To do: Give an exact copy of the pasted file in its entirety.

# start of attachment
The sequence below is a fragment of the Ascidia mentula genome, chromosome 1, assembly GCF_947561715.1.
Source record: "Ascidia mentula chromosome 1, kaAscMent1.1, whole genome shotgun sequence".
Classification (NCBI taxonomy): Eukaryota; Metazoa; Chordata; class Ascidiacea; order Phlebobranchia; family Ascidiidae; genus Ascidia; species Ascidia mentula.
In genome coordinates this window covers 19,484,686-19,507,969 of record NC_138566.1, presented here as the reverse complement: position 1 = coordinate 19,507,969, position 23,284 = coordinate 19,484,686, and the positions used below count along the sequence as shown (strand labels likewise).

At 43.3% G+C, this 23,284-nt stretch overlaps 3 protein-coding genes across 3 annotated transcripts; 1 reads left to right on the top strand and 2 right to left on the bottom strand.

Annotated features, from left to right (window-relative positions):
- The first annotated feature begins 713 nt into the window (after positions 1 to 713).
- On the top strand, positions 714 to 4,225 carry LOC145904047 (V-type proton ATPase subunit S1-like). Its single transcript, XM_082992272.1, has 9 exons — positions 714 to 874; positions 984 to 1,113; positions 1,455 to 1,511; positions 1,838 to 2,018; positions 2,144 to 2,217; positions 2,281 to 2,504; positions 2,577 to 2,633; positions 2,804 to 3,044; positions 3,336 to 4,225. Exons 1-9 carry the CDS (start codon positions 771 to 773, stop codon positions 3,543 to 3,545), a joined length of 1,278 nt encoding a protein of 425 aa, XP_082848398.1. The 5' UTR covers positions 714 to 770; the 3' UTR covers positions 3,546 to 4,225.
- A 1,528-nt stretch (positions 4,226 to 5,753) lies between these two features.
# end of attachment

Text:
The sequence below is a fragment of the Ascidia mentula genome, chromosome 1, assembly GCF_947561715.1.
Source record: "Ascidia mentula chromosome 1, kaAscMent1.1, whole genome shotgun sequence".
Classification (NCBI taxonomy): Eukaryota; Metazoa; Chordata; class Ascidiacea; order Phlebobranchia; family Ascidiidae; genus Ascidia; species Ascidia mentula.
In genome coordinates this window covers 19,484,686-19,507,969 of record NC_138566.1, presented here as the reverse complement: position 1 = coordinate 19,507,969, position 23,284 = coordinate 19,484,686, and the positions used below count along the sequence as shown (strand labels likewise).

At 43.3% G+C, this 23,284-nt stretch overlaps 3 protein-coding genes across 3 annotated transcripts; 1 reads left to right on the top strand and 2 right to left on the bottom strand.

Annotated features, from left to right (window-relative positions):
- The first annotated feature begins 713 nt into the window (after positions 1 to 713).
- On the top strand, positions 714 to 4,225 carry LOC145904047 (V-type proton ATPase subunit S1-like). Its single transcript, XM_082992272.1, has 9 exons — positions 714 to 874; positions 984 to 1,113; positions 1,455 to 1,511; positions 1,838 to 2,018; positions 2,144 to 2,217; positions 2,281 to 2,504; positions 2,577 to 2,633; positions 2,804 to 3,044; positions 3,336 to 4,225. Exons 1-9 carry the CDS (start codon positions 771 to 773, stop codon positions 3,543 to 3,545), a joined length of 1,278 nt encoding a protein of 425 aa, XP_082848398.1. The 5' UTR covers positions 714 to 770; the 3' UTR covers positions 3,546 to 4,225.
- A 1,528-nt stretch (positions 4,226 to 5,753) lies between these two features.